Cleo Mussi: Visual artist… and outside gardener
- Credit: Archant
Cotswold mosaic artist Cleo Mussi recalls just how far her own garden in Stroud has come in 20 years, and relishes her role as ‘Patron of the Walled Garden’ at the town’s Museum in the Park
The back garden in Stroud was the perfect toboggan run 20 years ago. Apart from a handful of established apple trees and a laburnum with the girth of an elephant’s leg (The Humming Tree), it was a blank canvas. Over the years a garden has evolved with the changing needs of a family, a slow cook with very little funds… this has not been a fast, instant garden, nor is it a show garden.
Hours have been spent in the pouring rain planting box cuttings and beech and lime saplings to create different spaces. We found gold in the form of York paving which I manhandled alone, rocking to and fro into position as my dad had taught me. We found buried treasure in the form of a stash of walking stick and umbrella handles made from, of all things, milk protein formed into an early plastic (these, by coincidence, can also be seen in the local museum). Children hand-crafted mud pies, made bonfires and brewed lethal herbal concoctions for us to taste. As artists we built studios, mattocking out tons of soil and clay which was redistributed to form terraces. We manoeuvred and marshalled railway sleepers into position – just two of us, and I really don’t know how we did that.
The finishing touch was a small greenhouse, a gift from my mother who had given me the garden bug as a child.
I had my own small patch as a child and gathered euphorbia milk and strawberries for my dolls but at an early age; I knew what was what. Rue can cause blisters and monkshood was deadly and that Darwin ruled OK. Plants were to be respected but want to be taken advantage of for self-preservation; hence delicious fruits entice us to propagate. Plants were gleaned at every opportunity, divided for free, seeds pilfered, cuttings taken and lovely meals made from produce either grown or from scrumping.
Over the past 45 years I have been a gardener, but one born in the briar patch. Do I know the names of plants? Not really, but I know roughly what they do and when, and of their habits in our climate and habitats, and sometimes it’s just ‘let’s try and see what works visually’. I love the colloquial names: ‘Bunny Up The Wall’ (ivy-leaved toad flax), ‘Bomb Weed’ (rose bay willow herb), ‘Jack Jump About’ (ground elder) ‘Kiss Me Over The Garden Gate’ (pansy) ‘Summer Farewell’ (ragwort) and all the Devils… claws, blanket, tongue, fingers, etc. The language from the people that worked the land and often describing the plants and ‘weeds’ that were the endearments or loathings in their working days; knowledge passed down by example and word of mouth.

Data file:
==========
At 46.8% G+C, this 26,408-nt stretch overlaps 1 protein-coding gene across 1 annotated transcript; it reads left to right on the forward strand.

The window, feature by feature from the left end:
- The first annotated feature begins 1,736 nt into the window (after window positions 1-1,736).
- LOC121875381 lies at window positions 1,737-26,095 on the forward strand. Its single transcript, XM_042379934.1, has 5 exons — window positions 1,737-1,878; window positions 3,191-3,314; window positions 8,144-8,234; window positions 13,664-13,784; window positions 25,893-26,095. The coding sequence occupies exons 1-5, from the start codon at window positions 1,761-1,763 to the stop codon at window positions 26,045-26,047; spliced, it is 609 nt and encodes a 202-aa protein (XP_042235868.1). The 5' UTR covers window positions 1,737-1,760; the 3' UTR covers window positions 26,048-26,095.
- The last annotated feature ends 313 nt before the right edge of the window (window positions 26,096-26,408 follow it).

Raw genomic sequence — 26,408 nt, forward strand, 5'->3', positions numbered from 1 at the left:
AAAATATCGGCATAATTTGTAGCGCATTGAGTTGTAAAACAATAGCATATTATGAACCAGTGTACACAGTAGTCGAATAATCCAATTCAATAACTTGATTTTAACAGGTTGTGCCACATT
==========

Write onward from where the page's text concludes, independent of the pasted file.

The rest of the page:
As ‘Patron of the Walled Garden’, I am rather pleased with my new title. I have been asked to create a planting scheme on a shoe-string budget for this special space. Essentially, the back garden, it is open at The Museum in The Park in Stroud. It was untouched for over 50 years and it has now been given a new life as a place for education, contemplation and creativity for the community. Since 2008 numerous volunteers have contributed time and knowledge to this space, starting with secret artist donations to raise funds and teams of people excavating and clearing, sifting, weeding planting and now watering. The hard landscaping and education space was commissioned and now it’s time to put the icing on the cake.
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So, with a few hundred pounds we have purchased a handful of plants and the rest, as with my own garden, are gleaned and propagated, split and gifted to create a new garden in about 14 sections.
The garden is about a third of an acre and is managed by teams of volunteers. Starting from scratch enables us to make bold decisions; not to use blanket herbicides, our weeds are ‘hand picked’. We have introduced English bluebells under the mixed hedges and a wild seed mix in the newly planted orchard rather than lawn grass. The beds are divided into sections and aptly named ‘Bobbly Border’, ‘Bonkers Border’, ‘The Hot Bed’ and the ‘Red Hot Bed’, ‘The Purple Complimentary’ and more gentle ‘White Border’ and ‘Fernery’. It’s a very hot space, being a walled garden with very little shade, so this has been exciting and challenging and it will also be interesting to see what survives through the winter; so the garden will evolve. This is our first season and the garden has established incredibly well and we aim to open to the public on October 8 and 9 for The Big Draw art weekend.
My back garden and the museum’s back garden are living, changing spaces. Both gardens and all back gardens are full of memories – plants from grandmothers, mothers, fathers and friends, from holidays and excursions. They’re memories of playing and working and, with this new garden, a place to learn and share.
The Museum in the Park is free to enter, and you can find it at Stratford Park, Stroud, GL5 4AF. Tel: 01453 763394